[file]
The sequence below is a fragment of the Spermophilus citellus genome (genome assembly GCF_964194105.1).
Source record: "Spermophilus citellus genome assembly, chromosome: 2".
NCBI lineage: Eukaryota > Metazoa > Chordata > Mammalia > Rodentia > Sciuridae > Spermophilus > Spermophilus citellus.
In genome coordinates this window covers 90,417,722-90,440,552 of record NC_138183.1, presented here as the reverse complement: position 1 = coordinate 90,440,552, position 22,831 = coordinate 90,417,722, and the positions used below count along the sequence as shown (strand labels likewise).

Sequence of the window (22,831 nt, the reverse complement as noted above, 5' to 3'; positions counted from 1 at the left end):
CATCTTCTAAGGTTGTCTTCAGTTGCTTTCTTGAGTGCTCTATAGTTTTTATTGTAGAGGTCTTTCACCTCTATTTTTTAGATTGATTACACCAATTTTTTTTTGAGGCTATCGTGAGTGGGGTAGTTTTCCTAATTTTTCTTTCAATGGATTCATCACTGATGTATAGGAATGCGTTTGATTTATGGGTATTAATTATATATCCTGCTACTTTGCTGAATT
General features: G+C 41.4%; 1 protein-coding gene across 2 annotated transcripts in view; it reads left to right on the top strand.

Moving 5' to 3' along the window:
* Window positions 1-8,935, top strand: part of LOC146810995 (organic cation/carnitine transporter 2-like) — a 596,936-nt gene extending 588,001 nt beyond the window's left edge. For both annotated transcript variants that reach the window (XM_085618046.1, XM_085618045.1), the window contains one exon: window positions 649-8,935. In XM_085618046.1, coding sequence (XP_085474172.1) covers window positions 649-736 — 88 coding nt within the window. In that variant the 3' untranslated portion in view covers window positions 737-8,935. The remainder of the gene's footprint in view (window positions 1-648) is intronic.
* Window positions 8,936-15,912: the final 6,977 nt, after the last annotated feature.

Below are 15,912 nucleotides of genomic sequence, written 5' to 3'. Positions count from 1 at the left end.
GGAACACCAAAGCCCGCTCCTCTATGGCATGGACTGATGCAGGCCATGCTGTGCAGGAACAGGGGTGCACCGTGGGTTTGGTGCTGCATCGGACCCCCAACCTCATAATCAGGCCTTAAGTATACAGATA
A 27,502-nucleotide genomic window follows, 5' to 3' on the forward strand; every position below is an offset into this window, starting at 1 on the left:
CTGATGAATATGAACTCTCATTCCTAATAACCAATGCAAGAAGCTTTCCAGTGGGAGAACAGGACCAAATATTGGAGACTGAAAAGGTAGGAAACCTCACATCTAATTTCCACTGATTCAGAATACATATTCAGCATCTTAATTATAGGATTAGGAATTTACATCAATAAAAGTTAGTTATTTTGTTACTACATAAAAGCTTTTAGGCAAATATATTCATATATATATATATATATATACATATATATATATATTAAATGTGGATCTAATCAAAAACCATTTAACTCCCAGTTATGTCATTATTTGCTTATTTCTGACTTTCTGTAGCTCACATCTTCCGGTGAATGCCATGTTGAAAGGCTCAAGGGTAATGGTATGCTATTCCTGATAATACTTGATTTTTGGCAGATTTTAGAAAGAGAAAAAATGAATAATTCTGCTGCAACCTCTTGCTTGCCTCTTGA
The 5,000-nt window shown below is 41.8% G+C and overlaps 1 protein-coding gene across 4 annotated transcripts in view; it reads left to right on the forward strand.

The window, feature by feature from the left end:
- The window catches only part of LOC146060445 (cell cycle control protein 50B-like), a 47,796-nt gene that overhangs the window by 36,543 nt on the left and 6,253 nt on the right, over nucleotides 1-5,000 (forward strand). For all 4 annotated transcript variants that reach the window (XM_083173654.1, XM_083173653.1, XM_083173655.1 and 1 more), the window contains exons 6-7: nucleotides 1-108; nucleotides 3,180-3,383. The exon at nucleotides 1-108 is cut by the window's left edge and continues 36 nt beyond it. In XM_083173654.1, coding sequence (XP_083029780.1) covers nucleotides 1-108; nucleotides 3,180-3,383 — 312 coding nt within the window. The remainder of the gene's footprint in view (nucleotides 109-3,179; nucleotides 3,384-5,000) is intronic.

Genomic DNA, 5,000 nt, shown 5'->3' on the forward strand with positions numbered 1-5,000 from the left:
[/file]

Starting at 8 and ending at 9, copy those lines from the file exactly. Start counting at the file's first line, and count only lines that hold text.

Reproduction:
Moving 5' to 3' along the window:
* Window positions 1-8,935, top strand: part of LOC146810995 (organic cation/carnitine transporter 2-like) — a 596,936-nt gene extending 588,001 nt beyond the window's left edge. For both annotated transcript variants that reach the window (XM_085618046.1, XM_085618045.1), the window contains one exon: window positions 649-8,935. In XM_085618046.1, coding sequence (XP_085474172.1) covers window positions 649-736 — 88 coding nt within the window. In that variant the 3' untranslated portion in view covers window positions 737-8,935. The remainder of the gene's footprint in view (window positions 1-648) is intronic.